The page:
I live in a relatively modest 1,500-square-foot bungalow. It was built shortly after World War II by the first owner, a man who wanted his house to withstand possible mortar attacks from a resurgent Axis Alliance. Embedded within its very walls is a steel mesh that is great for stability but turns simple home improvements into a nightmare. It also means that we live in a form of a Faraday cage.
Our smartphones go from five bars to maybe two the minute we step inside the door. We also need to have two Wi-Fi hubs. They’re maybe 40 feet apart, but the signal just can’t make it through — literally — three walls of steel. Of course, old buildings being quirky is nothing new: A friend works in a rehabbed warehouse space, and deals with the constant issues caused by his overworked HVAC system not being able to chill the servers due to lousy insulation on the outer walls.
So, you move your operations to a new structure and problem solved? Maybe! Or maybe your problems are just beginning.
Modern builders employing green building methods tend to wrap the building frame — from floor to rafters — in insulated membranes like Protect TF200 Thermo or gold foil TyVek wrap. It’s a reflective surface, which is great if you want to prevent lost heat and cooling, but it might not be so awesome if you rely on wireless connectivity. And the worst part is that it’s already in the walls when you sign the lease on your new space, and you’ll never realize that you’re in a Faraday cage until your team logs onto their iPads and BlackBerrys.
Features Writer Laura Smith wrote last month, “IT may own the blueprint of the future, but facilities owns the blueprint of the building, and that usually determines where pipes and cables are laid, as well as where vents and access control points are located. IT’s involvement at the beginning of a data center consolidation and virtualization project helps eliminate the need for expensive retrofitting later.” You can’t really do anything after a building has been wrapped in environmentally friendly construction materials, but this is the kind of information that the facilities manager might not realize will impact the CIO’s bottom line. Sure, another AirPort Extreme isn’t going to kill anyone’s budget, but an unexpected 1,000 extra AirPorts and a need to change a telecom strategy most definitely will have an impact.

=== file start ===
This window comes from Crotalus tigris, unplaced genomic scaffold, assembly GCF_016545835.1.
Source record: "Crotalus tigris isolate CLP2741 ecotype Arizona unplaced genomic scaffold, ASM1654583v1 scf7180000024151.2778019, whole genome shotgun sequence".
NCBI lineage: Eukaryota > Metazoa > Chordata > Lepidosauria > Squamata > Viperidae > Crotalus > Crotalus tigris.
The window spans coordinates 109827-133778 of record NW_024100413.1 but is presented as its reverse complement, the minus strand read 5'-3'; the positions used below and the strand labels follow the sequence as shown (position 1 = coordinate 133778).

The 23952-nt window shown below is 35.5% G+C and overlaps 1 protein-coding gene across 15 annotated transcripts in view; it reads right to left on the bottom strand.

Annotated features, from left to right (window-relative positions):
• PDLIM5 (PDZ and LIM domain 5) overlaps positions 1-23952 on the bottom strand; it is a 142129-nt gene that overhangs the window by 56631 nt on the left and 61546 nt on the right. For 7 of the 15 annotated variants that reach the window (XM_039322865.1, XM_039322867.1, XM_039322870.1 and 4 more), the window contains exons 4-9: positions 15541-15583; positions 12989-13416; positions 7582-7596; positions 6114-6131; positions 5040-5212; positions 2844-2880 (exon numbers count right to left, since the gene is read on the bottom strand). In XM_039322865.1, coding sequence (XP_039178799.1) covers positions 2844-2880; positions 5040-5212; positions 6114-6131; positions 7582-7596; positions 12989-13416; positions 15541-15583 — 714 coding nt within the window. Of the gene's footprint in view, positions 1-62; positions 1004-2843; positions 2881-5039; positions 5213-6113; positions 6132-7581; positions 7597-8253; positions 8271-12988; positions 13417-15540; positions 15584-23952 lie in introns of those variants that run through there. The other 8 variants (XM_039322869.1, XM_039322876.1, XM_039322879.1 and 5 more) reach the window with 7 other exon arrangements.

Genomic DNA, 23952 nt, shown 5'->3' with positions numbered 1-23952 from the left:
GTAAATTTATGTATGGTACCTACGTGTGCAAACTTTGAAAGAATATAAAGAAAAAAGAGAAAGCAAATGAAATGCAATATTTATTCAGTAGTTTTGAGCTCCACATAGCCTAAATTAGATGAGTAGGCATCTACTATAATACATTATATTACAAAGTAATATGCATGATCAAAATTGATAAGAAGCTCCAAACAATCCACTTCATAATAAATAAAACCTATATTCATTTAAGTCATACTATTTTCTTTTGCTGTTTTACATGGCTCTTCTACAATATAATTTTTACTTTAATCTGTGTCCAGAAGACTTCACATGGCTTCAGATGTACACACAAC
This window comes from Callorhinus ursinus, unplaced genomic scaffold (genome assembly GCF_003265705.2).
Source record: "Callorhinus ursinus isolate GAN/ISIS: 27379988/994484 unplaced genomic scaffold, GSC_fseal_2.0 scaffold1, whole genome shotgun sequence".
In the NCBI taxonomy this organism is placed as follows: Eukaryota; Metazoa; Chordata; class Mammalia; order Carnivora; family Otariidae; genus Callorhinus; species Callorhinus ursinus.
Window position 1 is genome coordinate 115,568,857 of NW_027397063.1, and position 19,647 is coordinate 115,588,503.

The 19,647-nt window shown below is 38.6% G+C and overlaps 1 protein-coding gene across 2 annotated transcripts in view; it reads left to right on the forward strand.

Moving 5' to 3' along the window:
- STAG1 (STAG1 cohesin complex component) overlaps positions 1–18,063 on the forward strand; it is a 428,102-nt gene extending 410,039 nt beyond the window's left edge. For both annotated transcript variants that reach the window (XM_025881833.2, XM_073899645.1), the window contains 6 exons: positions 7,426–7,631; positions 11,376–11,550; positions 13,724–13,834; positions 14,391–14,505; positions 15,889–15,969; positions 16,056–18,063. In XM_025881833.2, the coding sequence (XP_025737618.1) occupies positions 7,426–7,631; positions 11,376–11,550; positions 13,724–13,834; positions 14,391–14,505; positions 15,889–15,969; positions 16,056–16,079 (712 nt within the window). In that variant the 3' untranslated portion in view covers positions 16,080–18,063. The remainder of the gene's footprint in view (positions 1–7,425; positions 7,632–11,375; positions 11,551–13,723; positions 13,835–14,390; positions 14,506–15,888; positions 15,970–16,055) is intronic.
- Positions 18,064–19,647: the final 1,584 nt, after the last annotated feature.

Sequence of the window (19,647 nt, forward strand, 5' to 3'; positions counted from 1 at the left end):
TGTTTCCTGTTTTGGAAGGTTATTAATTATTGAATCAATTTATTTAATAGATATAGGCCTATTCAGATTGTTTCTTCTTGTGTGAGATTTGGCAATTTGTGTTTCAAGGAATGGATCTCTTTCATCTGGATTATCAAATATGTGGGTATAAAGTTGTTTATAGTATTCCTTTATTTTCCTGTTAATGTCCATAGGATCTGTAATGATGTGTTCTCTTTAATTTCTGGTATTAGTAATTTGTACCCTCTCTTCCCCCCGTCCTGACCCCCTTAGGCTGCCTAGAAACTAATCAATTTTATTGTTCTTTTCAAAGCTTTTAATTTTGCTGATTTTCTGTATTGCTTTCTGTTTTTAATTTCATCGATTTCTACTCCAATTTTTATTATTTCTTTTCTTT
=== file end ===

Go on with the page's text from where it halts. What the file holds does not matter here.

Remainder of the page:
You never really know what you don’t know, especially when it’s bricked up inside the walls. Great CIOs have always been able to roll with surprises, whether it’s an unexpected system outage or a lost radio signal; but this is just one more reason why a CIO needs to establish a great relationship with her facilities manager.